The mechanisms contributing to the stability and instability of the liquid–vapour front in a porous medium are analysed along a bifurcation curve with various combinations of thermal boundary conditions. In the first case, the boundaries above and below the layer of interest are assumed to be isothermal. It has been found that due to the competition between thermal and hydrostatic effects, the liquid–vapour interface may have multiple positions. A two-dimensional linear stability analysis of these basic states shows that the Rayleigh–Taylor mechanism is the dominant contributor to instability, but that there are circumstances under which the basic state may be stable. In the second case, a constant heat flux is imposed at the liquid boundary and a fixed temperature at the vapour boundary. It has been shown that the competition between the effects of cooling and the viscosity difference between the fluid phases causes multiple liquid–vapour front positions, whether or not gravity is considered. The stability analysis of such configurations has shown that along with the Rayleigh–Taylor (buoyancy-driven) mechanism, a Saffman–Taylor viscous fingering mechanism can also play an important rule in the transition to instability.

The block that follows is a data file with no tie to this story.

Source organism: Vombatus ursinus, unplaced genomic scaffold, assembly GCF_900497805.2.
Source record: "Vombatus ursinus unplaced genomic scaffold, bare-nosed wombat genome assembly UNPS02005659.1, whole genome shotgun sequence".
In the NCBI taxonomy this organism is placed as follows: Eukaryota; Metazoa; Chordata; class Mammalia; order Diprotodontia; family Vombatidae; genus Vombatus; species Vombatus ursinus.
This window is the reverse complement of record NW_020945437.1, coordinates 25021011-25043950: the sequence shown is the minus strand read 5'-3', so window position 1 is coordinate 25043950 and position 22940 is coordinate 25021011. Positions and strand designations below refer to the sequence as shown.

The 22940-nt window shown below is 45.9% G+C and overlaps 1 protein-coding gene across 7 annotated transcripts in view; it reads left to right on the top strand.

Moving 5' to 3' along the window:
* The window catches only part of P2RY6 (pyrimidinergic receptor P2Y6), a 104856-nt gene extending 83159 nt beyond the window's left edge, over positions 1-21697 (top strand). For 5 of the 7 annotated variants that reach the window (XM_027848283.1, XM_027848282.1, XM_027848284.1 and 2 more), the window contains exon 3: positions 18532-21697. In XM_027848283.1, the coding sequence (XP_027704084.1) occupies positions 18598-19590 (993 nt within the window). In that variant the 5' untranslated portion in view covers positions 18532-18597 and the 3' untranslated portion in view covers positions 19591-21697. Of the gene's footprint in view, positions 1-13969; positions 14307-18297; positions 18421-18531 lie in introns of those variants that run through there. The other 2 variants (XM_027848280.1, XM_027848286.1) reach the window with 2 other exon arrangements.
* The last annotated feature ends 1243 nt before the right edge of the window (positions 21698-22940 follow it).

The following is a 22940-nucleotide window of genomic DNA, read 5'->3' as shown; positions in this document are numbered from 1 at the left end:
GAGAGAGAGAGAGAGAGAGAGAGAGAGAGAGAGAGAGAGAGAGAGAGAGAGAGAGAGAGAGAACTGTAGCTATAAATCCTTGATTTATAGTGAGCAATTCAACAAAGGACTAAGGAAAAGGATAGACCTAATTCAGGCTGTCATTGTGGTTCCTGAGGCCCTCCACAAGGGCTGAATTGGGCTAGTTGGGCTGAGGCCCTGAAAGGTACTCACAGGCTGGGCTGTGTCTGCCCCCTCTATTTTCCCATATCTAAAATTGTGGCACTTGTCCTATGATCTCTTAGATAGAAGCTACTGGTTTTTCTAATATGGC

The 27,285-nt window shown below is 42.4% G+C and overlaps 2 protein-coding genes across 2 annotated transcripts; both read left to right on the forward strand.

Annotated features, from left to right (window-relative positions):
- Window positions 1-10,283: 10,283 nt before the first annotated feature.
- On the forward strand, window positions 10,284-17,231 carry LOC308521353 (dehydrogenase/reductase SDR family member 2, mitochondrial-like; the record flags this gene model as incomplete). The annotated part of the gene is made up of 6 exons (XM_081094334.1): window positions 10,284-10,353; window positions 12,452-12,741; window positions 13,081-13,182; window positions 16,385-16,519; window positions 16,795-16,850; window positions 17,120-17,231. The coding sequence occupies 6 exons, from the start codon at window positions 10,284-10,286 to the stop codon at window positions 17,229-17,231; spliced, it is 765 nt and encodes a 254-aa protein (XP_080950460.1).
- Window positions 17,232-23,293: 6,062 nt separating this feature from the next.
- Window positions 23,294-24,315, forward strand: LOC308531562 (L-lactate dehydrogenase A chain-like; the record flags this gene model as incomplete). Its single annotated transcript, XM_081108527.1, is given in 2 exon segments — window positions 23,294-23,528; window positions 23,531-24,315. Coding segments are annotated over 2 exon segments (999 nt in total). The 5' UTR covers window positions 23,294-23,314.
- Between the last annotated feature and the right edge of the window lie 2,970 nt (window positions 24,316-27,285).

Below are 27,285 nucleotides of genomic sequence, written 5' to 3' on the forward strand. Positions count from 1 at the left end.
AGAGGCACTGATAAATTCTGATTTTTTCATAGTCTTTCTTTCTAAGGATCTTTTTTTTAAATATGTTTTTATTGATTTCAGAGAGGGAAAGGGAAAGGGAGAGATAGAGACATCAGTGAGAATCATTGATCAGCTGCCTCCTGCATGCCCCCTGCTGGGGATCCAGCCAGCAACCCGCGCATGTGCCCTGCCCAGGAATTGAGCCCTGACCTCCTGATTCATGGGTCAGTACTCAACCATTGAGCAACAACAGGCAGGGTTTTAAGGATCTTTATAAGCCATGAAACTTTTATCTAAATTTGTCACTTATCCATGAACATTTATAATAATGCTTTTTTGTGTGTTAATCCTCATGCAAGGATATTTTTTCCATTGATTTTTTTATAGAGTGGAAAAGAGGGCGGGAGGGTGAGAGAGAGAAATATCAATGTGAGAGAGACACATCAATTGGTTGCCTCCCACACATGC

|Number of pages||17|
|Journal||International Journal of Heat and Mass Transfer|
|Publication status||Published - 2013|
- porous media
- liquid-vapour fronts
- bifurcation curve